Home PublicationsCommentary Top Four Goals to Guide the EU’s Data Strategy

Top Four Goals to Guide the EU’s Data Strategy

by Eline Chivot
Thierry Breton, European Commissioner for Internal Market and Services

The European Commission is showing fresh signs of its commitment to data-driven innovation. In her recent speech at the new Commission’s final hearings, President Ursula von der Leyen added a new task for Thierry Breton’s portfolio as Commissioner for Internal Market: Leading a new “data strategy” to enable organizations to share and pool data securely. Vast amounts of data remain underutilized and isolated, so developing a strategy to capture the full benefits of data will help the EU’s digital economy grow and become more productive.

To achieve this goal, Commissioner Breton should focus on four key goals.

First, the EU data strategy should aim to improve and leverage existing public data, and increase the quantity and quality of datasets available to the public. To this end, the EU should accelerate digitization efforts and work with member states’ government agencies to develop shared pools of high-quality, application-specific training and validation data in key areas of public interest, such as agriculture, education, health care, public safety, and transportation. For example, as public health authorities provide most of the health care in Europe, the EU has an opportunity to amass extensive datasets on patients and outcomes that can fuel the development of health-related AI. The EU should foster the further development of open data policies and tools, such as the European Data Portal, which has a wide variance of participation from member states. More comprehensive data collection and higher quality public sector datasets will lead to more opportunities for companies, non-profits, and individuals to create innovative applications.

Second, the EU data strategy should streamline the adoption of common standards by all member states to accelerate data access, facilitate interoperability, and maximize the use and reuse of data between government authorities, researchers, and companies. Unfortunately, various EU information systems lack the common standards that allow for even basic interoperability. For instance, the ability to access and share medical data across the EU varies greatly, limiting the ability to train AI systems on cross-border data. In addition, high resolution geospatial data is very useful to the development of technologies, such as AI systems enabling autonomous vehicles or precision farming for land management—but only a handful of EU countries currently provide open and free access to datasets. Those that do exist are often either outdated or cannot be assembled because they are not available in similar quality and resolution. Fragmented and incomplete repositories make information difficult to analyze and compare, and member states would benefit from common data standards.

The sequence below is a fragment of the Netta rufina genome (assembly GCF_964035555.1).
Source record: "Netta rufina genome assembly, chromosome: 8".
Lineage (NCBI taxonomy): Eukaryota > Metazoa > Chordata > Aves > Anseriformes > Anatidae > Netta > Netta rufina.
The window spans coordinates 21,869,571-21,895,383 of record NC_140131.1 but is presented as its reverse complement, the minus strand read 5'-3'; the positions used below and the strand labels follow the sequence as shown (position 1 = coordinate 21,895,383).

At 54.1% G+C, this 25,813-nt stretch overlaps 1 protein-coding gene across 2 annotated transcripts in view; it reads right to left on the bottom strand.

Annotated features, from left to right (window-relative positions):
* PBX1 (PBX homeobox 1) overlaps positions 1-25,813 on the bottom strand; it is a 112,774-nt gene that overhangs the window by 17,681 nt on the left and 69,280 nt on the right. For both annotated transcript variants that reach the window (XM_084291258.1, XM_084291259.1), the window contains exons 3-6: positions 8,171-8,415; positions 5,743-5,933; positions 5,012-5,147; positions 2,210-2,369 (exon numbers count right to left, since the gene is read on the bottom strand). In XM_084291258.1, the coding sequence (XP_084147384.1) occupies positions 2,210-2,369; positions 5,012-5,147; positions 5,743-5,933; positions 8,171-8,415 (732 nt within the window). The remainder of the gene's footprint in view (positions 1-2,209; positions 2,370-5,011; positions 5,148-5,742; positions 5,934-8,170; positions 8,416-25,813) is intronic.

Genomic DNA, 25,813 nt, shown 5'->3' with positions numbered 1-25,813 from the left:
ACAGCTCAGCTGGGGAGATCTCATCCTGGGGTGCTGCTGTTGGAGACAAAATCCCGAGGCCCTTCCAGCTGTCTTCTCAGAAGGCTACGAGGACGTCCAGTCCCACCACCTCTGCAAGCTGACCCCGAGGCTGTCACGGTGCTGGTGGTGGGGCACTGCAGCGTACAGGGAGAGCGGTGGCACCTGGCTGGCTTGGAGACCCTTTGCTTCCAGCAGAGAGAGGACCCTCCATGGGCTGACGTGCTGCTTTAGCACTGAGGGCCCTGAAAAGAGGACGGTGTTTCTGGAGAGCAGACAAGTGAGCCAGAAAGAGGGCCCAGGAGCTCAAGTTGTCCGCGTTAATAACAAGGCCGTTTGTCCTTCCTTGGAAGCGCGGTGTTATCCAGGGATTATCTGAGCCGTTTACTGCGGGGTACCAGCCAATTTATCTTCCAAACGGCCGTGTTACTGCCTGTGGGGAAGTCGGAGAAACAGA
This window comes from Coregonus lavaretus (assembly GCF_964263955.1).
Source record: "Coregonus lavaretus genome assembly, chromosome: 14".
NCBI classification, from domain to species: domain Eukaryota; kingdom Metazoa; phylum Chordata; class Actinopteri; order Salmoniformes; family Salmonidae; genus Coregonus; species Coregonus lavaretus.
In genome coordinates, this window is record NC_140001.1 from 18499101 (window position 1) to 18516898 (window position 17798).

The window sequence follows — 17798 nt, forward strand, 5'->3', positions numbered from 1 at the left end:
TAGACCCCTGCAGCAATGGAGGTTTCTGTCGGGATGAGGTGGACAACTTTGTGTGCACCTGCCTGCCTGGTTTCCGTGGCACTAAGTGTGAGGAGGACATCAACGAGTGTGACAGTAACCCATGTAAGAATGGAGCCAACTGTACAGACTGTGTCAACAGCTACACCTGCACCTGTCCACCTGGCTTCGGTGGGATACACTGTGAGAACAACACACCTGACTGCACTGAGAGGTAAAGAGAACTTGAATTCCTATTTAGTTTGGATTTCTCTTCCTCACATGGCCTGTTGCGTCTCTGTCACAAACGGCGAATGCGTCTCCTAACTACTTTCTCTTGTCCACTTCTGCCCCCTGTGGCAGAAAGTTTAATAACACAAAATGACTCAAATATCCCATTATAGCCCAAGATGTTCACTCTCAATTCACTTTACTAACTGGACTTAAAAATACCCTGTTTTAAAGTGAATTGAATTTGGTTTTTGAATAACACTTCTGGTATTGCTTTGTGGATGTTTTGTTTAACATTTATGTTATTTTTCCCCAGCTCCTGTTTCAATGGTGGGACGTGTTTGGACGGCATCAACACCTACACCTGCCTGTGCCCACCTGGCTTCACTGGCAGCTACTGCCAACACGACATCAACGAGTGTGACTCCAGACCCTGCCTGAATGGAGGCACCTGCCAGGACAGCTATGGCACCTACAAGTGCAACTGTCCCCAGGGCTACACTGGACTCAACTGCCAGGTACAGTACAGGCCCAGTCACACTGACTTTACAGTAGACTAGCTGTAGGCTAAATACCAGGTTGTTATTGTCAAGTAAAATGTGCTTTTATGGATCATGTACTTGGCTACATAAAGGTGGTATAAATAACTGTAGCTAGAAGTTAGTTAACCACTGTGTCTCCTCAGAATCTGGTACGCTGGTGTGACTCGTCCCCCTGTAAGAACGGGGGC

Third, the EU data strategy should encourage businesses, public sector, and non-profit organizations to open access to more of the data they hold by facilitating data sharing between companies when it is mutually beneficial. For example, many major pharmaceutical companies have begun sharing historical clinical trial data with outside researchers, including competitors, which can use this data to accelerate drug development, better understand diseases, and design more efficient clinical trials. The EU data strategy should consult industry about the conditions under which proprietary and sensitive data should be shared with third parties, as well as the most effective mechanisms to safeguard this data. For example, the EU may work with industry to develop sector-specific data trusts to encourage businesses to collect and share data responsibly.

Fourth, the strategy should improve the EU data governance framework. The EU should ensure all its member states appoint a chief data officer (CDO). It should then establish a new, independent, EU-wide advisory panel, made up of each member state’s CDO, charged with counseling the EU on how to maximize opportunities to innovate with data, including with AI and the Internet of Things. Finally, EU policymakers should amend the General Data Protection Regulation (GDPR), which they developed before fully understanding AI and which has put unnecessary constraints on how European businesses collect and use data. Some of its requirements, such as to minimize data collection or retain data for limited periods of time, negatively affect the amount of data available to organizations to train and use AI systems.

Overall, the right data strategy for the EU should improve and increase data made publicly available, and support its broader circulation to all organizations in the digital economy. It should also encourage responsible and secure data sharing across organizations, facilitate data collection, and incentivize the use of data to create new business opportunities and societal benefits.

Image credits: Wikimedia Commons.

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